IF YOU GO
¦ Where: The Farmer's Daughter, 1121 Hixson Pike.
¦ Phone: 423-355-5372.
¦ Hours: 7 a.m.-2 p.m. Tuesday-Sunday.
¦ Price range: $1.50 biscuit or egg to $9 Power Salad.
Stopping by The Farmer's Daughter on Hixson Pike last week gave me the opportunity to punch at least four boxes on my hipster card.
First, it's located in the old Riverview Exxon gas station, so there is the whole urban-renewal thing. I punched the second box after looking at the menu and discovering that the restaurant uses more than a few locally grown or harvested ingredients.
The third, and maybe the hipsterist of all the boxes, was for the kale pesto on top of my potato soup. Just knowing what kale is earns you a hipster card in some circles.
The fourth box was checked almost as an afterthought, but it was easily my favorite. The vegan cookie I had for dessert was pretty incredible.
Now, lest you think I am in some way slighting The Farmer's Daughter, I am not. The place was cool and the food was good, and honestly there were only two guys in skinny jeans in the place when I visited.
The Farmer's Daughter shares a space with Copacetic, a coffee shop. It serves breakfast from 7 to 11 a.m. and lunch from 11 a.m. to 2 p.m. The menu is relatively simple with a few items offered, but like I said, it is full of local goods.
The breakfast menu includes a Sausage Egg Biscuit ($4) with Sequatchie Cove Farm sausage and local eggs on a house-made buttermilk biscuit. The Quiche ($4, $7 with salad) is made from kale, shiitake mushrooms and Sweet Water Valley cheddar.
The Tokyo Breakfast ($7.50) is made with sticky rice, sauteed greens, shiitake mushrooms, an egg and a side of gingered chicken or veggie broth.
They also serve scones, muffins and house-made granola, yogurt, fruit and seasonal organically grown fruit.
The lunch menu has a few more items, including a half sandwich and cup of soup-of-the-day option. You can order rice or noodle bowls such as the Fried Rice With Peanut Sauce ($8) with brown rice or quinoa, veggies, greens and Twin Oaks tofu in a house-made peanut sauce.
The Udon in Broth ($6.50) features hot gingered chicken or vegetarian broth with wilted kale and sesame seeds.
There is also a Black Beans and Rice ($7) bowl with Riverview Farm black beans served with pickled green tomatoes, seasonal slaw, sour cream and Cumberland cheese.
You can also choose between a large Power Salad ($7) or chili made from Sequatchie Cove beef ($4) .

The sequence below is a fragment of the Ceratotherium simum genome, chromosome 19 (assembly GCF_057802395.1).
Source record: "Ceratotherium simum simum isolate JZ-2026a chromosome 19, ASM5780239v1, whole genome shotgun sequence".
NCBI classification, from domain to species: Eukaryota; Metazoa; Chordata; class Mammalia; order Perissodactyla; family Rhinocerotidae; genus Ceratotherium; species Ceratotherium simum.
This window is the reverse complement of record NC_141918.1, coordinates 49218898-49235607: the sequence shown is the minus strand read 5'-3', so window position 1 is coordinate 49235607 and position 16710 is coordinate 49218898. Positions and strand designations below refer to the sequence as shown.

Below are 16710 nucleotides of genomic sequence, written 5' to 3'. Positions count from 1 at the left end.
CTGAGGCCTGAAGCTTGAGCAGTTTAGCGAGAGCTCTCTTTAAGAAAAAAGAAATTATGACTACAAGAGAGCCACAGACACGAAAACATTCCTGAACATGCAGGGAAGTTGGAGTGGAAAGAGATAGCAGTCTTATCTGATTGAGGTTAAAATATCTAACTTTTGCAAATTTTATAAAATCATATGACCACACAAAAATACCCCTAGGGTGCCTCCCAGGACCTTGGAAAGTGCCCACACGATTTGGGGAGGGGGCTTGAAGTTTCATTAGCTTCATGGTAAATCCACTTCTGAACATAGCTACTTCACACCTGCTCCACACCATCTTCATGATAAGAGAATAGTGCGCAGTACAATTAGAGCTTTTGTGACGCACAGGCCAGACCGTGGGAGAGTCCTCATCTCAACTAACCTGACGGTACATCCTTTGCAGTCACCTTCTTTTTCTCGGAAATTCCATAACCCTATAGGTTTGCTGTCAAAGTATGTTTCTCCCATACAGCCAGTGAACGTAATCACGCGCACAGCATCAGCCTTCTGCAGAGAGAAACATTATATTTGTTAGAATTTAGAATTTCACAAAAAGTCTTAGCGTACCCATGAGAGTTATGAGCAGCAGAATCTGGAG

Sandwich options are Pimento Cheese ($7), Salami & Cheese ($8.25) or Chicken Salad ($8). All are made with local ingredients when possible.
The soup of the day was potato, and I wanted that. I ordered a chicken salad sandwich to go with it.
The soup was really good, in large part due to the kale-based pesto, which gave an already good base even more bite and character. The sandwich featured roasted Fountain Springs Farm chicken with herbs, toasted pecans, Crabtree Farm carrots and lettuce, apples and mayo and was served on toasted Chattanooga sourdough from Niedlov's.
Normally, I don't like a lot of extras in my chicken salad because too much tends to overwhelm the chicken. Apples, or grapes, especially can be too strong, but this was just about right. I would have liked a little more chicken or perhaps a little more of everything on the sandwich, but it was good.
I had not considered a dessert until the waitress asked, but I am very glad she did. The vegan cookie was amazing. It had nuts, seeds, raisins and oatmeal, and it was fall-apart moist. The first bite was like biting into heaven. I got it to go and seriously almost turned around to go back and buy another one.
I was greeted at the door by a room full of smiling, cheery faces, and my waitress carried that attitude throughout my visit. She gets extra credit just for recommending the cookie.
As I said, it's an old gas station, and the designers decided to keep it super simple. The floors are concrete, and the walls are a basic white. The countertops and shelving are all made of plywood. I sat at a bar top looking out at an outdoor seating area where the gas pumps used to be.
It was at those very pumps many years ago that I filled a diesel Mercedes with gasoline. It's a funny story for later.
The Farmer's Daughter hosts the occasional culinary workshop, pop-up art showcase and other community events, which all seem suited for the space.
Hipster or trendy or whatever, local is better, and it shows in the foods I ate at The Farmer's Daughter. I'd like to go back and try a few more items, and I will definitely get another vegan cookie.
Contact Barry Courter at firstname.lastname@example.org or 423-757-6354.